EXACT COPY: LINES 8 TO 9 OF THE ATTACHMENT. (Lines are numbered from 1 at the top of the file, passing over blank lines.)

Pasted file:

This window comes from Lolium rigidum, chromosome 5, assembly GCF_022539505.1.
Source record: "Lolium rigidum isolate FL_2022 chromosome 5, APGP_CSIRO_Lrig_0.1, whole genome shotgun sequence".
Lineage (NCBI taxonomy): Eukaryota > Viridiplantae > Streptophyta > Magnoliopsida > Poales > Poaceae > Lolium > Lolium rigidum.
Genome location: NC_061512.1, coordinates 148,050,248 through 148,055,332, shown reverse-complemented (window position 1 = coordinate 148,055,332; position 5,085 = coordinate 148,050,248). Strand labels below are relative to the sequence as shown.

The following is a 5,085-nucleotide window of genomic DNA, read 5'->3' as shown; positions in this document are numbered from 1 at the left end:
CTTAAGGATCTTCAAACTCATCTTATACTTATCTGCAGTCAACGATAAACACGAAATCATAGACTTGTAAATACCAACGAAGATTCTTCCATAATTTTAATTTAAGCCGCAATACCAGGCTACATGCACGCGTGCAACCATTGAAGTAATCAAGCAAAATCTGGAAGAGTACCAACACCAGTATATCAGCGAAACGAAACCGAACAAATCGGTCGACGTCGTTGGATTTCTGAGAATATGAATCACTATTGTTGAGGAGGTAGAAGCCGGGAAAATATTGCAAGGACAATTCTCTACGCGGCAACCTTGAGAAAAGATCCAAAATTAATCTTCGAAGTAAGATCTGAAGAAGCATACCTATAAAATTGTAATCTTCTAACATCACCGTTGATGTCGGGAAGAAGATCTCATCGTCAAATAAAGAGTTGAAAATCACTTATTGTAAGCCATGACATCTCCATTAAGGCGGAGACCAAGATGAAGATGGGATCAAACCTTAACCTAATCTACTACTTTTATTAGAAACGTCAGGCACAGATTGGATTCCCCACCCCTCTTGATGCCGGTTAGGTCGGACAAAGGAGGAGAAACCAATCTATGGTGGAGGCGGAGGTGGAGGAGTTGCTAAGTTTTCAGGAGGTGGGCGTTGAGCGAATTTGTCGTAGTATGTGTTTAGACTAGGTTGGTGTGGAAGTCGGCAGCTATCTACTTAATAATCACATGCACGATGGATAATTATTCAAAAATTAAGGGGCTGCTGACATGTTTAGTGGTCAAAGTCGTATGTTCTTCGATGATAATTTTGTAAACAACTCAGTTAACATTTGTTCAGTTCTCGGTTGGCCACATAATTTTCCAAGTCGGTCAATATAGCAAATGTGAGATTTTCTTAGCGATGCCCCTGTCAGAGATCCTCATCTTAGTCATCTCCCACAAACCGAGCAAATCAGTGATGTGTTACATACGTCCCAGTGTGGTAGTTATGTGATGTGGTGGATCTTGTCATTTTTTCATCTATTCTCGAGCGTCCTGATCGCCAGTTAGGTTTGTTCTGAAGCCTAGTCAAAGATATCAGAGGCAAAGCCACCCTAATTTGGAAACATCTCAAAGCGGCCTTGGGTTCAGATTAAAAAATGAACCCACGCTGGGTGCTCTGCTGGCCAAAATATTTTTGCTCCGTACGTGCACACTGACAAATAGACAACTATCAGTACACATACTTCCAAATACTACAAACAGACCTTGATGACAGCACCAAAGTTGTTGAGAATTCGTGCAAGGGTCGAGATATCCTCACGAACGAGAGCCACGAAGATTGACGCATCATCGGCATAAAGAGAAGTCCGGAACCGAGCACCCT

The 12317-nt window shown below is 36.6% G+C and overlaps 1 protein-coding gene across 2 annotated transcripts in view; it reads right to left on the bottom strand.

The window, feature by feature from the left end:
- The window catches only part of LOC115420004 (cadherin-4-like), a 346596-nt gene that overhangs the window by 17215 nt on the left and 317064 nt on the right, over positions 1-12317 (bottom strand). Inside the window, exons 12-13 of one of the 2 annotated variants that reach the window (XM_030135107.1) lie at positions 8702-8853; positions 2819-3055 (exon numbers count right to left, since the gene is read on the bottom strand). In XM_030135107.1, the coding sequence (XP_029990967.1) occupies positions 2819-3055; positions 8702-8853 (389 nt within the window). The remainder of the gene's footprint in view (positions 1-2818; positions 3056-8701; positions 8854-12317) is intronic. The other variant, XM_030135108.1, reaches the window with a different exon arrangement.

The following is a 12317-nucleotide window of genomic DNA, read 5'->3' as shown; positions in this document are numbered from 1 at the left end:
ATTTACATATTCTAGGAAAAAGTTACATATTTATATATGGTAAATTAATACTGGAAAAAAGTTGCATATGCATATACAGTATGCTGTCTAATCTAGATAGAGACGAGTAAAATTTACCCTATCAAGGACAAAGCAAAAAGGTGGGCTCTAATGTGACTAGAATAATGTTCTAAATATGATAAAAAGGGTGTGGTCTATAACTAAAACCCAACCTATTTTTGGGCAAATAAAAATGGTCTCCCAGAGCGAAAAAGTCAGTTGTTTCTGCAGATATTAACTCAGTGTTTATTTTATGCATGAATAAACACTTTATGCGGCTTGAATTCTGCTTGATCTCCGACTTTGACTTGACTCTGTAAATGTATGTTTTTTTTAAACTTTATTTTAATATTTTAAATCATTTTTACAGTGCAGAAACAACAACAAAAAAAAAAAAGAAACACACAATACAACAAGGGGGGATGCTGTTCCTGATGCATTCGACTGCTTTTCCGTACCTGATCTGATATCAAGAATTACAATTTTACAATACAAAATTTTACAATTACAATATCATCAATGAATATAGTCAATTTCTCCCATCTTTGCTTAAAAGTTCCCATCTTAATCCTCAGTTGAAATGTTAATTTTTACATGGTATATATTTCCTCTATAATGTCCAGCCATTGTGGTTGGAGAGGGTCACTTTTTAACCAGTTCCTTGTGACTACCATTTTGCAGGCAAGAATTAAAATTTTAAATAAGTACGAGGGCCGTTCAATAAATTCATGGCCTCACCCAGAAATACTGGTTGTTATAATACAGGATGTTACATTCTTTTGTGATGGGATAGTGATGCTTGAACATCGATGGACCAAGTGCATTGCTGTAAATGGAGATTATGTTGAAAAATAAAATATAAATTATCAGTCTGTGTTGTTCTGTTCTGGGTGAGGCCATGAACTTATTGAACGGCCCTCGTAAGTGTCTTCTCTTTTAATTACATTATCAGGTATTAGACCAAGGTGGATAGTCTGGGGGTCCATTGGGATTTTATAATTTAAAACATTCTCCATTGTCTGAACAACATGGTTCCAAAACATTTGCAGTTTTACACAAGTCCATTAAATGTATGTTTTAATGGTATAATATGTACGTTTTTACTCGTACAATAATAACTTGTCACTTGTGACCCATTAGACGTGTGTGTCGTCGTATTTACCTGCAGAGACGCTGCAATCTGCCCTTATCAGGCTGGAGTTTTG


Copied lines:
The window, feature by feature from the left end:
- The window catches only part of LOC115420004 (cadherin-4-like), a 346596-nt gene that overhangs the window by 17215 nt on the left and 317064 nt on the right, over positions 1-12317 (bottom strand). Inside the window, exons 12-13 of one of the 2 annotated variants that reach the window (XM_030135107.1) lie at positions 8702-8853; positions 2819-3055 (exon numbers count right to left, since the gene is read on the bottom strand). In XM_030135107.1, the coding sequence (XP_029990967.1) occupies positions 2819-3055; positions 8702-8853 (389 nt within the window). The remainder of the gene's footprint in view (positions 1-2818; positions 3056-8701; positions 8854-12317) is intronic. The other variant, XM_030135108.1, reaches the window with a different exon arrangement.